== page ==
Women show higher vulnerability for neuroadaptation to alcohol, which may contribute to negative emotional state during withdrawal (Sharrett-Field et al., 2013; Koob and Le Moal, 1997). This study aimed at exploring the effects of different patterns of voluntary ethanol consumption on female rat"s affective behaviour during withdrawal. Female rats underwent 12-week-, 2-bottle choice- continuous or intermittent (3 days/week ) access to 20% ethanol and were respectively named CARs and IARs. They were tested for alcohol preference; dysphoric-like state during withdrawal (24-48h); depressive- and anhedonic-like behaviours explored by forced swim- and saccharin preference tests; anxiety-like behaviour by the EPM and behavioural reactivity in the OF arena. During the 12-week self-administration procedure, IARs displayed higher ethanol consumption and preference, both after 1h and 24h, with respect to CARs (p<0.001). During abstinence, both groups displayed increased immobility in forced-swim test and decreased preference for saccharin, when compared to controls (p<0.01); furthermore, IARs showed a lower saccharin preference than CARs (p<0.001). CARs significantly reduced open arm time and entries in the EPM (p<0.05), while IARs increased central preference (p<0.01), as well as time spent in the central arena in open field (p<0.05), with respect to controls. These data suggest that specific drinking pattern differently affects female rat behaviour during ethanol withdrawal. As reported for males, intermittent ethanol consumption in female rats failed to determine anxiety-like signs during withdrawal, while it induced dysphoric-like conditions characterized by anhedonic- and depressive-like behaviours.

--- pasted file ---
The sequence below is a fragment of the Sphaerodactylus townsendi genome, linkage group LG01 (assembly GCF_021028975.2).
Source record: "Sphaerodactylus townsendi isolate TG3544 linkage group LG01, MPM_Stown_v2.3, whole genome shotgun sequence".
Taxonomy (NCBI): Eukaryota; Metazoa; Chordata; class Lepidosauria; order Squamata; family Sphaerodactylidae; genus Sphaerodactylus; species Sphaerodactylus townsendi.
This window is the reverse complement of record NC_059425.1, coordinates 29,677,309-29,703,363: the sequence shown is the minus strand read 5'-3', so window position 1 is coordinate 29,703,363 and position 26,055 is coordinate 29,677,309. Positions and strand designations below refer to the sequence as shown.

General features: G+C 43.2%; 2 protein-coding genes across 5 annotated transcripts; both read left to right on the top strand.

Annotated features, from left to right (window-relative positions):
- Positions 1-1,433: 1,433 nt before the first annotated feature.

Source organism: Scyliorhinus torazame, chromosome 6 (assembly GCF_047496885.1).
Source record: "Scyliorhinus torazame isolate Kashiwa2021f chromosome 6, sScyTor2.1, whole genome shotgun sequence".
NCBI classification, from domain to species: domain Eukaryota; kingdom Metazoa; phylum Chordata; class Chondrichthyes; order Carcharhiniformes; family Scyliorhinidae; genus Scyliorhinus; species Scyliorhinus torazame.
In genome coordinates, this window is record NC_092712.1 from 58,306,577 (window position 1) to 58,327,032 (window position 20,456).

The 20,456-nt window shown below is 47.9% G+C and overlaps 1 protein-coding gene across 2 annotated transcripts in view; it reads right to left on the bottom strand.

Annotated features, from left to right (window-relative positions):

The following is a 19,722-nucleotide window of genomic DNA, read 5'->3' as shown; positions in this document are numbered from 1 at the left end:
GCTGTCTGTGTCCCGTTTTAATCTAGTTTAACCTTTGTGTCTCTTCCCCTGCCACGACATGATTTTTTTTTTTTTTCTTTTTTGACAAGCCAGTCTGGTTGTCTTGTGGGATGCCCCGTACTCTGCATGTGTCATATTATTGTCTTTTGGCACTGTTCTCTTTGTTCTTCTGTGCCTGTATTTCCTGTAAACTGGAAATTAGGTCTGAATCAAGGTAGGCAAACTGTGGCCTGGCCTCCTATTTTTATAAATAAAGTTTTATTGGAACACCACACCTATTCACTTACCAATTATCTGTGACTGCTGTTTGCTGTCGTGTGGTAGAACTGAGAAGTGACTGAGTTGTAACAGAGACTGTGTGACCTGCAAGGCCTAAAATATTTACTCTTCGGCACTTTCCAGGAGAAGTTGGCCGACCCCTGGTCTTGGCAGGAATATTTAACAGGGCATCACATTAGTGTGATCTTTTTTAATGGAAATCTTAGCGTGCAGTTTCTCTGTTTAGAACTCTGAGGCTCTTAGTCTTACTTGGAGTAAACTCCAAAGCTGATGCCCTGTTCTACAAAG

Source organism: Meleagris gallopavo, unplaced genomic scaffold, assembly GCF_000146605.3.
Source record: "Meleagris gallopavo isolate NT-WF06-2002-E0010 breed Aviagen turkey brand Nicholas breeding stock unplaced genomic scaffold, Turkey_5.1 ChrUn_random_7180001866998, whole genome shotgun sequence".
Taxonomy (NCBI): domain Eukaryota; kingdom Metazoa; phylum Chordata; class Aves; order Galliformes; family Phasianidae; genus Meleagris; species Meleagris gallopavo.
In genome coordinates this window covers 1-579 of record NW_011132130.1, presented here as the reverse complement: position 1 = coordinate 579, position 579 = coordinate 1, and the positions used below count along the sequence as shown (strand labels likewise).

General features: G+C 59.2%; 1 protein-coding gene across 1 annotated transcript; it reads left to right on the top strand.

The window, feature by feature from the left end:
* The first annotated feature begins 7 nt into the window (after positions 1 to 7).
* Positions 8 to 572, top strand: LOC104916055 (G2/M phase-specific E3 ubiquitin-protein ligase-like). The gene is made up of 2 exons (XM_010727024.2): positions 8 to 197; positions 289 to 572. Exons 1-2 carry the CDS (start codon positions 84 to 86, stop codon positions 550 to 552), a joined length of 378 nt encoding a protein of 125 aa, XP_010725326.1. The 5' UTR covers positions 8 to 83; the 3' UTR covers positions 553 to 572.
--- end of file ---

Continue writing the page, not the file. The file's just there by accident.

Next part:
|Numero di pagine||0|
|Stato di pubblicazione||Published - 2014|